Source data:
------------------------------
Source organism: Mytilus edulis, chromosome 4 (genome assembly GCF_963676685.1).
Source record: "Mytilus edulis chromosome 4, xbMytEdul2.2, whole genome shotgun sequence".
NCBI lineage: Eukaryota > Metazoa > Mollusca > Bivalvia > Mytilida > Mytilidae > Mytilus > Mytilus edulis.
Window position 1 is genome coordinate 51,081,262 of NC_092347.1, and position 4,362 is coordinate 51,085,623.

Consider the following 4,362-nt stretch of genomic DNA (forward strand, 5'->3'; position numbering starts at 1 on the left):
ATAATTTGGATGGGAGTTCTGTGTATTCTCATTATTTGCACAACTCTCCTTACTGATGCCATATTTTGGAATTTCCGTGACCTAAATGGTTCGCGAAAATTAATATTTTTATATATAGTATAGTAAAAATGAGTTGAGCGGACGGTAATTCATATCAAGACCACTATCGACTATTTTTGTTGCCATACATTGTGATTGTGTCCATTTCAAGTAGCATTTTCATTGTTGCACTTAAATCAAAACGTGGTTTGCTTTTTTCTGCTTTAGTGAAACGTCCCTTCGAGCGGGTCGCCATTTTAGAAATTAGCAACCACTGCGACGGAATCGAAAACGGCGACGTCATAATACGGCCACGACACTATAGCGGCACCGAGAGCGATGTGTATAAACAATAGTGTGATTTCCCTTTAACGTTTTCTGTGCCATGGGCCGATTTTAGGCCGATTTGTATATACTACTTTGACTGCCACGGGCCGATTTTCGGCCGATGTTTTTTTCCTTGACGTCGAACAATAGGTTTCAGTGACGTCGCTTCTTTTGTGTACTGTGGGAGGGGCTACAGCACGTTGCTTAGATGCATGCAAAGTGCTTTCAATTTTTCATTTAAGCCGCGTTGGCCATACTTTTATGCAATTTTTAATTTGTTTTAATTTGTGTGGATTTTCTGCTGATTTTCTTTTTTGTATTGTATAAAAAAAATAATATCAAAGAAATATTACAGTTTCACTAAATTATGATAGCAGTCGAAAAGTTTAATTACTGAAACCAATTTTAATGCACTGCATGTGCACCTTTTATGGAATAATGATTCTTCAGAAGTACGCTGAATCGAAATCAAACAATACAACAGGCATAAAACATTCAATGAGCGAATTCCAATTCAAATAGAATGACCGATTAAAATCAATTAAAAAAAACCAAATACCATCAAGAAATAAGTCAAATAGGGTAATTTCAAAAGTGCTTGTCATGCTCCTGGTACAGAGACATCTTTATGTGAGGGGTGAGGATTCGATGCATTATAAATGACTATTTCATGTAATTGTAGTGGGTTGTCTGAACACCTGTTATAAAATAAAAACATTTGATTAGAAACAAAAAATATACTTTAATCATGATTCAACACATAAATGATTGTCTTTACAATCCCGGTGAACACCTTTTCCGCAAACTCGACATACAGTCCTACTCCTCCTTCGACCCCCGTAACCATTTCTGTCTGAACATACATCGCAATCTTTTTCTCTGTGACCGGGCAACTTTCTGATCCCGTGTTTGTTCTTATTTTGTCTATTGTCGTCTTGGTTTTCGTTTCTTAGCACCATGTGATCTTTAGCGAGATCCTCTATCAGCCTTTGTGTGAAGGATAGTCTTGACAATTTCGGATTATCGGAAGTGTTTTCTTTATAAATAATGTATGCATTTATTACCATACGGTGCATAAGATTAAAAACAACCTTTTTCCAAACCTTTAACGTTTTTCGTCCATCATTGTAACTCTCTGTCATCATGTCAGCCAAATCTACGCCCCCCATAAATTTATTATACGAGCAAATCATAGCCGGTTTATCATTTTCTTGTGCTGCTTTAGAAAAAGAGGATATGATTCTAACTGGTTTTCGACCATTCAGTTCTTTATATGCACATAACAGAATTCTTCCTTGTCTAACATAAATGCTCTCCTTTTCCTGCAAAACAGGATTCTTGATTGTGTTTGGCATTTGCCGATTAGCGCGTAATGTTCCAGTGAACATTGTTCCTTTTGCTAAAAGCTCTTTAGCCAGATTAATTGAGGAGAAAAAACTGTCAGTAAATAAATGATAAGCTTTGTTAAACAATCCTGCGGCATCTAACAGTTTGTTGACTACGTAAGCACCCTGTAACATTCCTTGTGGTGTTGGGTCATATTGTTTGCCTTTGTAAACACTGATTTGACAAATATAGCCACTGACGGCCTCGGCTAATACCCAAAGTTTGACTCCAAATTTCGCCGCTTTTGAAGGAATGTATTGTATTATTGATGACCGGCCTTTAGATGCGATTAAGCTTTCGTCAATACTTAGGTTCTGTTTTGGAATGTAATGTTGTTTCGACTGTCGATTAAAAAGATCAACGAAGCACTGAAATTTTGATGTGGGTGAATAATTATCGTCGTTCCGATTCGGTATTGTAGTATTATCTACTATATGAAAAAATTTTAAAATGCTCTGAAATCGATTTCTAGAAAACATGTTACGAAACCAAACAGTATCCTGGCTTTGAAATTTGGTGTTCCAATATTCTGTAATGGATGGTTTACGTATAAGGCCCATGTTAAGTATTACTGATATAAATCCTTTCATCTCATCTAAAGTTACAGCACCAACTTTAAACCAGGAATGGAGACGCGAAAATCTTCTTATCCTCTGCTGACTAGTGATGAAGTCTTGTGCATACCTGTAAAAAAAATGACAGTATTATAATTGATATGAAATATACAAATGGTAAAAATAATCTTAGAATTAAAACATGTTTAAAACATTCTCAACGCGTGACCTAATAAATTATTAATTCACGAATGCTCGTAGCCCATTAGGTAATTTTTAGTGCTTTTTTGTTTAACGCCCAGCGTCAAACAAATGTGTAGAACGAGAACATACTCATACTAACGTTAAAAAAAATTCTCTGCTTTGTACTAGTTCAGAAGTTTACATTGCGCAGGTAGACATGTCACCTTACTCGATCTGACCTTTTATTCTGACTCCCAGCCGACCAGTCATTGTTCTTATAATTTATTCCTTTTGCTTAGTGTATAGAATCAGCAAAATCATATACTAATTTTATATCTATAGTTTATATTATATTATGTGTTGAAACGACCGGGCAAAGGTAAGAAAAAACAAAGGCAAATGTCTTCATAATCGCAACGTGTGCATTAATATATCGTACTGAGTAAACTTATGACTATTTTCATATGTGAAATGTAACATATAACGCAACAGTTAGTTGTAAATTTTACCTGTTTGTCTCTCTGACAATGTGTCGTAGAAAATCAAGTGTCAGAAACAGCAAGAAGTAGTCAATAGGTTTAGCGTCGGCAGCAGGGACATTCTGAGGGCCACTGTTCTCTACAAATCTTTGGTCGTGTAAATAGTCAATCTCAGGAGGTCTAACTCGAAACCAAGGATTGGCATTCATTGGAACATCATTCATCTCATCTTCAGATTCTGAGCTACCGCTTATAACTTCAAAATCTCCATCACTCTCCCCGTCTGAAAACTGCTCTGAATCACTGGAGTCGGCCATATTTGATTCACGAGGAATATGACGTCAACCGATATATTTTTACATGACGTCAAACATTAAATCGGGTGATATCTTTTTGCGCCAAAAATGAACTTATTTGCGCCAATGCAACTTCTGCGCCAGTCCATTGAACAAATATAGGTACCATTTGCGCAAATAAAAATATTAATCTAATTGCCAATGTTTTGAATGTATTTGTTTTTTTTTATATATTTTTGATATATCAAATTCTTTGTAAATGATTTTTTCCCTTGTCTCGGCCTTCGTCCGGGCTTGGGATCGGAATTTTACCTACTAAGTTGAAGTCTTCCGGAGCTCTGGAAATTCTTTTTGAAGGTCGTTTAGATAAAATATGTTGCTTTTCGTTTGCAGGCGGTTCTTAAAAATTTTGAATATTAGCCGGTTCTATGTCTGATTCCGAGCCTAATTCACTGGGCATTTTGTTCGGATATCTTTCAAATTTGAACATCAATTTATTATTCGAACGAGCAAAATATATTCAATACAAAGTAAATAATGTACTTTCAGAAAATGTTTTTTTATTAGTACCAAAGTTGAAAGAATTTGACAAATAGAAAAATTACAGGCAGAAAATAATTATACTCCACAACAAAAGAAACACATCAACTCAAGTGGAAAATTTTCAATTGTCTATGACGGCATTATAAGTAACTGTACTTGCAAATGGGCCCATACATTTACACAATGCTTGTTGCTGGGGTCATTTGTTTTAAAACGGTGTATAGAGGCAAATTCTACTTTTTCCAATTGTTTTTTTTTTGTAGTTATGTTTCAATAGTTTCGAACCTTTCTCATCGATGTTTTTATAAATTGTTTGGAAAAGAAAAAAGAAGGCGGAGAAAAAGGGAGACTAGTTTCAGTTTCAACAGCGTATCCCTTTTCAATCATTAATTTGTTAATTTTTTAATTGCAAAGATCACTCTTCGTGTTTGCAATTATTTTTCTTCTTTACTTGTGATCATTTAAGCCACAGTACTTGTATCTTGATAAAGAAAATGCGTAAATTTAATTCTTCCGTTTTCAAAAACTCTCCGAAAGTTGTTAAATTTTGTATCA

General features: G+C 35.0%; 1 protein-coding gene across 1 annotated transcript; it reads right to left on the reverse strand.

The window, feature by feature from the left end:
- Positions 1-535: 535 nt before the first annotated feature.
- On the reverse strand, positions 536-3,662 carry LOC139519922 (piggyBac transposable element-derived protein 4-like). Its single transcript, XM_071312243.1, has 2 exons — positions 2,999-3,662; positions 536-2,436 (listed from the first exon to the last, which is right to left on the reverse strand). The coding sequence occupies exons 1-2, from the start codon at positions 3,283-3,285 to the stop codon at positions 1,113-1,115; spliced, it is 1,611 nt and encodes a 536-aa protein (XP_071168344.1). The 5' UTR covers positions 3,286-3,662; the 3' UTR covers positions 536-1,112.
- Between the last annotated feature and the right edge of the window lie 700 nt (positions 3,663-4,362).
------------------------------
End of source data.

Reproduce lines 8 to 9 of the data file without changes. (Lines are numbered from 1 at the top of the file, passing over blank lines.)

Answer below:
The window, feature by feature from the left end:
- Positions 1-535: 535 nt before the first annotated feature.